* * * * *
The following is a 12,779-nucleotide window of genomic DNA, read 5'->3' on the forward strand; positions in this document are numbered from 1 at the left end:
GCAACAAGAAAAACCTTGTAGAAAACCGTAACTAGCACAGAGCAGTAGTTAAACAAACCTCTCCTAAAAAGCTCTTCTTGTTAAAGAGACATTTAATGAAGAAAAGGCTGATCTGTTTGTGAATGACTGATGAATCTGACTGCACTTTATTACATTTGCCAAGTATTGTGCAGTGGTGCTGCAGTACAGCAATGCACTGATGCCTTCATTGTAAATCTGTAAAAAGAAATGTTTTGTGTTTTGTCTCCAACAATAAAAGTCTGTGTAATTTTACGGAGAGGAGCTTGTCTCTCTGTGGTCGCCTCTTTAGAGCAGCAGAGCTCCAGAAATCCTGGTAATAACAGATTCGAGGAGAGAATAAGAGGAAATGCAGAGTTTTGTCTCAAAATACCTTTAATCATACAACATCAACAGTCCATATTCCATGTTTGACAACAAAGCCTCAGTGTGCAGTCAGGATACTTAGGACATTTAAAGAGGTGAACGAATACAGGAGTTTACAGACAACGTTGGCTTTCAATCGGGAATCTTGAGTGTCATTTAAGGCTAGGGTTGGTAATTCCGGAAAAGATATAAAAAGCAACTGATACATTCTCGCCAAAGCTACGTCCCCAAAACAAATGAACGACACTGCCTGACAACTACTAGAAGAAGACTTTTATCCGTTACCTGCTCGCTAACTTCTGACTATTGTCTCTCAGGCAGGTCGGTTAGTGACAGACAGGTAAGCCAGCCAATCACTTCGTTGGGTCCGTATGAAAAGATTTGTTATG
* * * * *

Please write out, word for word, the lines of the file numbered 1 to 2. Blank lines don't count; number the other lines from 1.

The following is a 12,779-nucleotide window of genomic DNA, read 5'->3' on the forward strand; positions in this document are numbered from 1 at the left end:
GCAACAAGAAAAACCTTGTAGAAAACCGTAACTAGCACAGAGCAGTAGTTAAACAAACCTCTCCTAAAAAGCTCTTCTTGTTAAAGAGACATTTAATGAAGAAAAGGCTGATCTGTTTGTGAATGACTGATGAATCTGACTGCACTTTATTACATTTGCCAAGTATTGTGCAGTGGTGCTGCAGTACAGCAATGCACTGATGCCTTCATTGTAAATCTGTAAAAAGAAATGTTTTGTGTTTTGTCTCCAACAATAAAAGTCTGTGTAATTTTACGGAGAGGAGCTTGTCTCTCTGTGGTCGCCTCTTTAGAGCAGCAGAGCTCCAGAAATCCTGGTAATAACAGATTCGAGGAGAGAATAAGAGGAAATGCAGAGTTTTGTCTCAAAATACCTTTAATCATACAACATCAACAGTCCATATTCCATGTTTGACAACAAAGCCTCAGTGTGCAGTCAGGATACTTAGGACATTTAAAGAGGTGAACGAATACAGGAGTTTACAGACAACGTTGGCTTTCAATCGGGAATCTTGAGTGTCATTTAAGGCTAGGGTTGGTAATTCCGGAAAAGATATAAAAAGCAACTGATACATTCTCGCCAAAGCTACGTCCCCAAAACAAATGAACGACACTGCCTGACAACTACTAGAAGAAGACTTTTATCCGTTACCTGCTCGCTAACTTCTGACTATTGTCTCTCAGGCAGGTCGGTTAGTGACAGACAGGTAAGCCAGCCAATCACTTCGTTGGGTCCGTATGAAAAGATTTGTTATG